Exhibition uncovers female side of God

The Virgin Mary is a key figure in the exhibition

The first book of the Bible tells us God created humankind "male and female" in his own image. Yet Christianity has consistently projected an all-male image of God.

This content was published on January 4, 2008 - 10:32

A new exhibition showing in Fribourg aims to set the record straight, by lifting the veil on the feminine face of God.

More than 300 exhibits span a period of 10,000 years. The female objects of worship include the Egyptian goddess Isis and the Virgin Mary.

Othmar Keel, who co-organised the exhibition, says changes in society have brought pressure for a new look at the portrayal of the Old Testament God.

"For a long time it was only men who decided about the image of God, and how God has to be presented," the professor of Old Testament studies told swissinfo. "The only male God is somehow the last resort of patriarchy."

The exhibition shows how the female images and themes of the polytheistic cultures are later reflected in the great monotheistic religions of Judaism and Christianity. It does so by juxtaposing and contrasting ancient artefacts and pictures from more modern times.

Hair and breasts

The first section looks at the subject of hair, a current theme given the debate over the role of the veil in Islam. A series of ancient terracottas from the Middle East depict goddesses with exaggerated female characteristics and abundant hair – a sign of vitality and sexuality. Facing them the habit-clad figure of a nun speaks volumes about Christianity's tendency since St Paul to see a woman's crowning glory as a source of temptation.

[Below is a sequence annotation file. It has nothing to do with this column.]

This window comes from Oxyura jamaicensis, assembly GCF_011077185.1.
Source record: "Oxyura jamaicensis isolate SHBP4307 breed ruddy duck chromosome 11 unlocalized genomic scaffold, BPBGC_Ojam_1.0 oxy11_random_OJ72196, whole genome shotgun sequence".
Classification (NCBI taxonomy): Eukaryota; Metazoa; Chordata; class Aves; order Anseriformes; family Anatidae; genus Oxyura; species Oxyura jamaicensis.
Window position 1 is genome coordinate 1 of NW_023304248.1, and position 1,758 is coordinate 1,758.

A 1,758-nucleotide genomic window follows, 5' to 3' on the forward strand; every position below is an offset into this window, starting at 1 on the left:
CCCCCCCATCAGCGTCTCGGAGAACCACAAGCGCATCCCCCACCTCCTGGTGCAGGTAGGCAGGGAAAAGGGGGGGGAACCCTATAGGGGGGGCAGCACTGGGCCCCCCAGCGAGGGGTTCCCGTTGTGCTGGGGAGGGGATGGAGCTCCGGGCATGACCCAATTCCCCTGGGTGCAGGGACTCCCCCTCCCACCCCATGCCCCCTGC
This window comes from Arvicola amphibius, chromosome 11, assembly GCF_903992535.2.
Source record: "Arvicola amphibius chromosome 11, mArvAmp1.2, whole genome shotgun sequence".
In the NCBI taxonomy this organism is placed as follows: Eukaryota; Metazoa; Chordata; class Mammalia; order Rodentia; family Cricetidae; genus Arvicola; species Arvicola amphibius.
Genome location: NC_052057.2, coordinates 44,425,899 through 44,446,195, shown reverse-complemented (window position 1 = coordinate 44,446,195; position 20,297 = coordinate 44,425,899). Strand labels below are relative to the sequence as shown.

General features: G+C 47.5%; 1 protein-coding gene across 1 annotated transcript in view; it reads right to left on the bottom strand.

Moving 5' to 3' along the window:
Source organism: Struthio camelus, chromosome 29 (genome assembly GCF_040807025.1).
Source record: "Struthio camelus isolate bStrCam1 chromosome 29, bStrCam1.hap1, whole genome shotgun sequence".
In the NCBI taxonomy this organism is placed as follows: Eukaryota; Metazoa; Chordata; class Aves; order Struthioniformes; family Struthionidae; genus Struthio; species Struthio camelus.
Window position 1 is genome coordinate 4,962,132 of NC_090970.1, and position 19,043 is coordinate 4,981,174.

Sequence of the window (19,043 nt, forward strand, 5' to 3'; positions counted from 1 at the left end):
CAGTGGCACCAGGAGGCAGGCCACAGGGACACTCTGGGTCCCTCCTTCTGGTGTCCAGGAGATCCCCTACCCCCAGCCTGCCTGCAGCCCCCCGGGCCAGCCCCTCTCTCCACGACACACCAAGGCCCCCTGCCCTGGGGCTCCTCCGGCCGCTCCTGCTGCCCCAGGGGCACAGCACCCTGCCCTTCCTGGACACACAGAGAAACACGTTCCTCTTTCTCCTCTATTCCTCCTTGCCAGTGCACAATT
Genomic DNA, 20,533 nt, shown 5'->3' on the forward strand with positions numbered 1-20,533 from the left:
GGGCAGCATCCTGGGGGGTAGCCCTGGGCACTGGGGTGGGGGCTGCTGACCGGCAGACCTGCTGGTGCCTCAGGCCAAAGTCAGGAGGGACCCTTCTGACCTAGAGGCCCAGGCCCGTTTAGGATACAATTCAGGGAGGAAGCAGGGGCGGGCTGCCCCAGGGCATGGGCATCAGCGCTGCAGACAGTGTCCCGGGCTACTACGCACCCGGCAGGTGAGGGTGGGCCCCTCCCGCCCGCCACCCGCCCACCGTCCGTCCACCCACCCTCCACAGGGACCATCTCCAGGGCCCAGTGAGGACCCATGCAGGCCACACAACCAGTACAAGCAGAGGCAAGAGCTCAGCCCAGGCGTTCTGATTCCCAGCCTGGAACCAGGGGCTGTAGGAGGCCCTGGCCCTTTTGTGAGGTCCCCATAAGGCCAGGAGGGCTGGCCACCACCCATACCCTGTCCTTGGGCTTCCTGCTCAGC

The root of the idea could go back as far as Eve: a plaque from the 5th to 6th centuries shows the first woman with wild, flowing hair – an image of debauchery.

The portrayal of female breasts is another aspect well documented by the exhibition. The goddess Asherah - worshipped in Jerusalem and even seen as God's partner until the Jewish religious reform of 622 BC - is portrayed proudly displaying her pert bosom. On the one hand a source of erotic pleasure, the breasts were also seen as a necessity for transmitting life.

The image of the breast is one also taken up in depictions of the Virgin Mary. Facing Asherah is a picture dealing with the curious legend of the Virgin and St Bernard, where the mother of Jesus is seen expressing milk from a breast to wet the lips of the saint who has asked her to become her son.

Mary and Isis

The Virgin Mary is a central figure in the exhibition, venerated as the mother of Jesus, but for Catholics placed just lower than God.

"We realised that all the kinds of roles these goddesses took – as mother, virgin, fighter, as dominating plants and animals, you find again in the picture of the Virgin Mary," commented Keel.

But the image of the Virgin changes down the centuries: from the mother of Jesus, she becomes the centre of attention herself, holding her son away from her body.

"If you look at these pictures, she is distributing grace by her own authority," said Keel. "Of course, every Catholic knows she is not a goddess, but if you look at her pictures she acts like a goddess."

The Fribourg University professor explains that like ancient goddesses the Virgin responds to a basic human need, at the same time as fulfilling an ideal.